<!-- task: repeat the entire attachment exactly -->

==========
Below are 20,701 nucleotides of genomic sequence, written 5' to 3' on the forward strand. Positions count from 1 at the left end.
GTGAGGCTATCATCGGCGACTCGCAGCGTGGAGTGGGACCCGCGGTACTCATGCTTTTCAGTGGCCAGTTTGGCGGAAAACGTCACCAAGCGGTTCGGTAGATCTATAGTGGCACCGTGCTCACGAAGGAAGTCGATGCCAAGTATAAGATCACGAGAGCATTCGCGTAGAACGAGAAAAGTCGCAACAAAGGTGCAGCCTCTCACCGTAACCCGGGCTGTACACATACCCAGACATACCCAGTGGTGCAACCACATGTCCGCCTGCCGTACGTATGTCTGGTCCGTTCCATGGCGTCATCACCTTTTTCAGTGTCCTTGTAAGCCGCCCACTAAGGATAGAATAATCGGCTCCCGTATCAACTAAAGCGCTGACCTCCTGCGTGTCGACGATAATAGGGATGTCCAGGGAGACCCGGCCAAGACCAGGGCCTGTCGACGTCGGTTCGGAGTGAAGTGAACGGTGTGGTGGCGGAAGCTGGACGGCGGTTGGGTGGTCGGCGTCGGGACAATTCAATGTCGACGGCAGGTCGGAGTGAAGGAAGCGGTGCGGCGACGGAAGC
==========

Below are 20,701 nucleotides of genomic sequence, written 5' to 3' on the forward strand. Positions count from 1 at the left end.
GTGAGGCTATCATCGGCGACTCGCAGCGTGGAGTGGGACCCGCGGTACTCATGCTTTTCAGTGGCCAGTTTGGCGGAAAACGTCACCAAGCGGTTCGGTAGATCTATAGTGGCACCGTGCTCACGAAGGAAGTCGATGCCAAGTATAAGATCACGAGAGCATTCGCGTAGAACGAGAAAAGTCGCAACAAAGGTGCAGCCTCTCACCGTAACCCGGGCTGTACACATACCCAGACATACCCAGTGGTGCAACCACATGTCCGCCTGCCGTACGTATGTCTGGTCCGTTCCATGGCGTCATCACCTTTTTCAGTGTCCTTGTAAGCCGCCCACTAAGGATAGAATAATCGGCTCCCGTATCAACTAAAGCGCTGACCTCCTGCGTGTCGACGATAATAGGGATGTCCAGGGAGACCCGGCCAAGACCAGGGCCTGTCGACGTCGGTTCGGAGTGAAGTGAACGGTGTGGTGGCGGAAGCTGGACGGCGGTTGGGTGGTCGGCGTCGGGACAATTCAATGTCGACGGCAGGTCGGAGTGAAGGAAGCGGTGCGGCGACGGAAGC